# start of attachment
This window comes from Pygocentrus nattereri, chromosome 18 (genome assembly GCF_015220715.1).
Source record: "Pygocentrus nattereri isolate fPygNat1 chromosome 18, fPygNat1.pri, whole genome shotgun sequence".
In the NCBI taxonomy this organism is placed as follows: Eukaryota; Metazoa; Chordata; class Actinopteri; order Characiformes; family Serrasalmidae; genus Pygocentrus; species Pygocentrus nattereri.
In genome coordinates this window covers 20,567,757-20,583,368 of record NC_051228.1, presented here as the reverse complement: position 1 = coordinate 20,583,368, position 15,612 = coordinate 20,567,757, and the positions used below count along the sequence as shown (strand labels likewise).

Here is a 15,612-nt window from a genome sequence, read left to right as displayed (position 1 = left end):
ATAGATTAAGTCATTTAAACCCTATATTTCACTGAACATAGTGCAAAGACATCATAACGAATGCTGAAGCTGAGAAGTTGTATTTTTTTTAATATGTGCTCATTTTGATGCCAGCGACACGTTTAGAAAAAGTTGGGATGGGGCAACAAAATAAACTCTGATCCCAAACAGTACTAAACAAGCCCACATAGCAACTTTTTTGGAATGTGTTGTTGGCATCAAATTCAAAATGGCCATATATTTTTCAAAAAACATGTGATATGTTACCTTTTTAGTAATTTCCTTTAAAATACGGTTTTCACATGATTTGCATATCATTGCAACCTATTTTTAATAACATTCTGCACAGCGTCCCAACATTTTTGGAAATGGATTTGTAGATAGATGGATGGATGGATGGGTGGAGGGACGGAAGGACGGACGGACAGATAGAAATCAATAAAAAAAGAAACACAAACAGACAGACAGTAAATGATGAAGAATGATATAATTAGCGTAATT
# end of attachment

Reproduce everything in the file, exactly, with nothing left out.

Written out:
This window comes from Pygocentrus nattereri, chromosome 18 (genome assembly GCF_015220715.1).
Source record: "Pygocentrus nattereri isolate fPygNat1 chromosome 18, fPygNat1.pri, whole genome shotgun sequence".
In the NCBI taxonomy this organism is placed as follows: Eukaryota; Metazoa; Chordata; class Actinopteri; order Characiformes; family Serrasalmidae; genus Pygocentrus; species Pygocentrus nattereri.
In genome coordinates this window covers 20,567,757-20,583,368 of record NC_051228.1, presented here as the reverse complement: position 1 = coordinate 20,583,368, position 15,612 = coordinate 20,567,757, and the positions used below count along the sequence as shown (strand labels likewise).

Here is a 15,612-nt window from a genome sequence, read left to right as displayed (position 1 = left end):
ATAGATTAAGTCATTTAAACCCTATATTTCACTGAACATAGTGCAAAGACATCATAACGAATGCTGAAGCTGAGAAGTTGTATTTTTTTTAATATGTGCTCATTTTGATGCCAGCGACACGTTTAGAAAAAGTTGGGATGGGGCAACAAAATAAACTCTGATCCCAAACAGTACTAAACAAGCCCACATAGCAACTTTTTTGGAATGTGTTGTTGGCATCAAATTCAAAATGGCCATATATTTTTCAAAAAACATGTGATATGTTACCTTTTTAGTAATTTCCTTTAAAATACGGTTTTCACATGATTTGCATATCATTGCAACCTATTTTTAATAACATTCTGCACAGCGTCCCAACATTTTTGGAAATGGATTTGTAGATAGATGGATGGATGGATGGGTGGAGGGACGGAAGGACGGACGGACAGATAGAAATCAATAAAAAAAGAAACACAAACAGACAGACAGTAAATGATGAAGAATGATATAATTAGCGTAATT